ABA Journal

Multidisciplinary Practice

32 ABA Journal Multidisciplinary Practice articles.

7 tips to handle those ‘just one question’ potential clients

There is always going to be the "just one question" potential client who makes initial contact with you. Often, they may not paint the whole story for you, and you in turn may give advice on incomplete facts. In essence, you may well find yourself in a dilemma.

When it comes to the law, is justice always just?

What hath the law to do with justice? And if it does, to what extent does this connection influence our decision to become lawyers? Is the motivation instinctual?

A teenager is mistakenly impressed by her lawyer dad

When my daughter was in college back in the '90s, she knew I was a lawyer specializing in health law. She knew I had left private practice after 20 years to become general counsel of a large statewide hospital system. And she knew I spent my workdays at a desk reading, writing and talking on the phone.

How lawyers can optimize performance under pressure

From hostage rescuing and fast roping to skydiving and stress shooting, the United States Special Operations Forces has mastered the ability to remain cool under pressure.

How to communicate better with your clients

Communication. Do we sometimes get it wrong with clients—or otherwise? I learned a valuable lesson early on in my legal career while still an articling student. My boss and good mentor, Hank, invited me to lunch. After the meal, I ordered a cup of tea. As I like it a certain strength, I said to the waiter, one Jean Pierre, “Bag out, please.”

5 tips from a law school librarian for assigning research projects to interns

As a law school reference librarian, I field a lot of questions from law students working at internships, externships and summer jobs. Over the years, I’ve seen some recurring issues with the research assignments given to law students, and I thought it might be helpful to discuss some of them here.

5 tips for new lawyers who want to go solo

“Ten years of practicing law is an appropriate time to contemplate the past and reflect on what worked and what didn’t. If you’re a young lawyer or law student ... , I hope my experiences as a solo practitioner and the following lessons can help you.”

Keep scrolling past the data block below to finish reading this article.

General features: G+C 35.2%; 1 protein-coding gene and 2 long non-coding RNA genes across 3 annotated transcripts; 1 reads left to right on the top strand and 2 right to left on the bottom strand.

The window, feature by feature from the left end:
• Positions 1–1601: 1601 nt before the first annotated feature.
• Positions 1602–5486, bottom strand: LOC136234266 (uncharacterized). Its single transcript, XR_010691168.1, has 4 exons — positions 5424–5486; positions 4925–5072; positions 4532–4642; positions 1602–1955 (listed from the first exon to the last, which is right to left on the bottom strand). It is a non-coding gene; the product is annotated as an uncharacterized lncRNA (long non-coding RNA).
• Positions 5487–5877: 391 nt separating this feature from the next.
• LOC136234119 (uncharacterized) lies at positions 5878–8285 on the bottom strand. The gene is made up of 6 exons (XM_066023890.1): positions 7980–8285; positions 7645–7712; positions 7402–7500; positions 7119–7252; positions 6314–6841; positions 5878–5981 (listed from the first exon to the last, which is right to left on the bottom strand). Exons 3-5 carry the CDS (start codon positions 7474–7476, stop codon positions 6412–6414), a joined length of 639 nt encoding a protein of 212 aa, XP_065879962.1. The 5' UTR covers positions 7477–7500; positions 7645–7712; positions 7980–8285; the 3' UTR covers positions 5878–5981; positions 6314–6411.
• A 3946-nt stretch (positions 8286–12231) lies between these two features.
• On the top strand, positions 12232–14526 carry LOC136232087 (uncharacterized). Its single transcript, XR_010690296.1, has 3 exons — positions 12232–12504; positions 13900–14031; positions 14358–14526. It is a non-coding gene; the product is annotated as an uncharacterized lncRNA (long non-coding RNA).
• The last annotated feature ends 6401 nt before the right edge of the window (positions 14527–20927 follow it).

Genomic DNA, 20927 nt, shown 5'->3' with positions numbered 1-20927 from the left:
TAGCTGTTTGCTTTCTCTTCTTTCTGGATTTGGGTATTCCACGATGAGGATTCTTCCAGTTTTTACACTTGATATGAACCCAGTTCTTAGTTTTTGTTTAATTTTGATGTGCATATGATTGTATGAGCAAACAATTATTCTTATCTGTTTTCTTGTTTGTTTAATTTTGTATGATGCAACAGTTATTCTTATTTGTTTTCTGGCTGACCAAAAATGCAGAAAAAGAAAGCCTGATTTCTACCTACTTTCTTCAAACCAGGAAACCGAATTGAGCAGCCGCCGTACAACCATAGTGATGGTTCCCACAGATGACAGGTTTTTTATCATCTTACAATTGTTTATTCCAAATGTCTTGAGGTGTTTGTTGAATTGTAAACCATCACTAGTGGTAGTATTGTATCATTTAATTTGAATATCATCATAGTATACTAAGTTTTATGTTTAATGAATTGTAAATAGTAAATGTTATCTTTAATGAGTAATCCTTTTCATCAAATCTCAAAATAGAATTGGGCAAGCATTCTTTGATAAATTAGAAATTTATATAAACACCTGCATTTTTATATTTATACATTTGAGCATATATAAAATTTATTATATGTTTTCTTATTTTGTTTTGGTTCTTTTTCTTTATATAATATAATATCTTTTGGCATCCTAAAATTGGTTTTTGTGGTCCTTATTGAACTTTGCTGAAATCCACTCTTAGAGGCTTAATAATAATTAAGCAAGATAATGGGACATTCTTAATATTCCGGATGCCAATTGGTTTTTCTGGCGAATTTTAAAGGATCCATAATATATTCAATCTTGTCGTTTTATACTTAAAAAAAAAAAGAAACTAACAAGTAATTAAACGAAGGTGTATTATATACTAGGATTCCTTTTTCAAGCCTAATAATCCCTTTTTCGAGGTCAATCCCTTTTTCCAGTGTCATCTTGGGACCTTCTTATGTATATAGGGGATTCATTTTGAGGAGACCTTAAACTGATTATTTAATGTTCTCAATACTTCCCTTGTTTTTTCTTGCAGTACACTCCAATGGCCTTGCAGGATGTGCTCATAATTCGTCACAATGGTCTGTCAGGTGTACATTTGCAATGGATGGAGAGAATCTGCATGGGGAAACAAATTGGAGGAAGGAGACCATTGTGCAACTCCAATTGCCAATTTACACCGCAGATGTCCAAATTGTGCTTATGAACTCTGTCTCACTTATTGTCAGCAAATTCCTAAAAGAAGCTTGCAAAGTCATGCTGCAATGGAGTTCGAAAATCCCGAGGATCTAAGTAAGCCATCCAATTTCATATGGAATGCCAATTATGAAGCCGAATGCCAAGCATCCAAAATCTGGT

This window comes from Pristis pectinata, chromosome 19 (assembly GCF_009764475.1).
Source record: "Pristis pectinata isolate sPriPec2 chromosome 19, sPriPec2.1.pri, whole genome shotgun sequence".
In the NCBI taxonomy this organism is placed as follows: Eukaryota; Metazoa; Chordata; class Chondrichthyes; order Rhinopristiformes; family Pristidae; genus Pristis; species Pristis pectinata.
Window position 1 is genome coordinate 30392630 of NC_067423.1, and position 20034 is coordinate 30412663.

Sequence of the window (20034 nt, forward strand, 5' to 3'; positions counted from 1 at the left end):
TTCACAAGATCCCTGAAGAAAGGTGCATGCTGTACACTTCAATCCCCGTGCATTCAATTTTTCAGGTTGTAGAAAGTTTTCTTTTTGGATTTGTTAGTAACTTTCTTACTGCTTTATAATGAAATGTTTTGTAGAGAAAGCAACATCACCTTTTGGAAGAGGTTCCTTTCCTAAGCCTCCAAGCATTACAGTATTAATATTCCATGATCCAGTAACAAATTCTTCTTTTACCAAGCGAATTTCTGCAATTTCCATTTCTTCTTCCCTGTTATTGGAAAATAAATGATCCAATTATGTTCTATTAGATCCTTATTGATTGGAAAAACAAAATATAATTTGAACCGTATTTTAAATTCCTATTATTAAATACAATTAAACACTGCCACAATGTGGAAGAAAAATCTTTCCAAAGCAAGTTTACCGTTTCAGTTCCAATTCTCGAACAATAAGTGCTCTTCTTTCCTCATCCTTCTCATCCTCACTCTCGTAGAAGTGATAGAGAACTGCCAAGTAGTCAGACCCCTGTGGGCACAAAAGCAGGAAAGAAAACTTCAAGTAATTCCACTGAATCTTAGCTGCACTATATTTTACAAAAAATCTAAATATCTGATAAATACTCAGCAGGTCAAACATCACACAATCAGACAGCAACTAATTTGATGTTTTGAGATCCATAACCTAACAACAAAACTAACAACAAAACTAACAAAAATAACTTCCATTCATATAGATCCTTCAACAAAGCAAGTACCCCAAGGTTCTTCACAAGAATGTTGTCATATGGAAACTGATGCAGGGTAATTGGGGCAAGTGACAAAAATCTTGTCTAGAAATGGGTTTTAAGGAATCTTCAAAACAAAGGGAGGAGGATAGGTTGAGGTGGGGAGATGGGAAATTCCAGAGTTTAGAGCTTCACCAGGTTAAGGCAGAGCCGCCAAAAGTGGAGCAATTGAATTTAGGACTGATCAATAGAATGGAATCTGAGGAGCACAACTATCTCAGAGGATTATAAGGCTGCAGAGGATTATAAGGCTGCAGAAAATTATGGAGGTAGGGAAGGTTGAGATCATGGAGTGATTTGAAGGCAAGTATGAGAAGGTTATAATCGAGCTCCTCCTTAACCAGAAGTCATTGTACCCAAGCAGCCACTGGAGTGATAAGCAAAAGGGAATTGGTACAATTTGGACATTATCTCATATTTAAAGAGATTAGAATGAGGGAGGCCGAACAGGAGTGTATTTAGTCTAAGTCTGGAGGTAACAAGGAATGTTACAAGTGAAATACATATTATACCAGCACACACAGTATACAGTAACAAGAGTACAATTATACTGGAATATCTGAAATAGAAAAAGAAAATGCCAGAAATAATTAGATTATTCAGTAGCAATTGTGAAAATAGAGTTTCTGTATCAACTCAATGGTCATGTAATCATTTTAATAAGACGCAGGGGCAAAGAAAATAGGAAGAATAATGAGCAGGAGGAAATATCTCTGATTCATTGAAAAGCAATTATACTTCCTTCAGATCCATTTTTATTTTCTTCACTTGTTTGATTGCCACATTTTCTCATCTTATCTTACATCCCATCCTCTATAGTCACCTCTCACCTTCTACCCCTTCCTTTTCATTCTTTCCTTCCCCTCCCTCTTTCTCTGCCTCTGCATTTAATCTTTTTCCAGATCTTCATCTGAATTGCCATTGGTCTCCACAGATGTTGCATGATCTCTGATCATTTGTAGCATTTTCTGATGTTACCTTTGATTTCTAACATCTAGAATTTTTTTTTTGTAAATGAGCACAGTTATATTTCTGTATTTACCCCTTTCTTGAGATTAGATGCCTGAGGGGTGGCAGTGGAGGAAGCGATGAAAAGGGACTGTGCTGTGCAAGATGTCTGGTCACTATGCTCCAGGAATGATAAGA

‘You don’t look like a lawyer!’: 6 ways to navigate professional and corporate spaces

Recently, I watched the very popular Netflix movie Red Notice, starring Dwayne “The Rock” Johnson. If you’re unfamiliar with The Rock, his name is well-earned. He is a former professional wrestler, and he has huge muscles to show for it. In the movie, he plays an FBI profiler who specializes in fine-art theft. An Interpol agent introduces him to a museum curator who is about to be a victim of a major theft.

What do clients in crisis really need from lawyers?

It’s no secret that investors love predictability and loathe uncertainty. It’s why C-suite professionals strive to increase the former and minimize the latter. And with ever-expanding pools of data and analytics at their disposal, tech-savvy executive teams can now forecast and manage the future better than ever. But analytics and the human imagination are limited.

Why lawyers should consider change—for better or worse

For a change, let’s talk about change. I would like to start with one of my favorite statesmen, Sir Winston Churchill, who said, “To improve is to change; to be perfect is to change often.”

Is the law library a thing of the past for law firms?

“When I became a lawyer more than half a century ago, the law library was, by any measure, the heart of my law firm. It was where lawyers went to do legal research—any and all research,” writes retired Indianapolis lawyer Norm Tabler.

A lawyer’s resolution to stay out of trouble

As lawyers, do we ever experience trouble or suffer problems? Unlikely. But as rarely as these situations may arise, is there something we can do about them? How about making a New Year’s resolution to prevent trouble or unnecessary problems.

Once upon a time, it was big news when a lawyer switched firms

It’s an understatement to say that law firms have changed in the 50 years since I was first admitted to the bar. One of those changes was the demise, somewhere along the way, of what lawyers in my firm once called the Lemcke test.

5 tips for working with clients who stand in their own way

Recently, I had an immigration case, where my client was tardy on every deadline and patently refused to do anything beyond the bare minimum to aid their cause. I was emotionally drained by the case but buoyed by the positive result at the end. I must admit I couldn’t fight the impulse to remind the client that they had stood in the way of their own success.

A great criminal defense attorney is a zealot, despite its negative connotations

The defense attorney-client relationship is like no other. It’s a tie that binds two very different people caught up in a high stakes battle—over money, custody, liability, freedom—even life. A client tells defense counsel sacred secrets carried to the grave.

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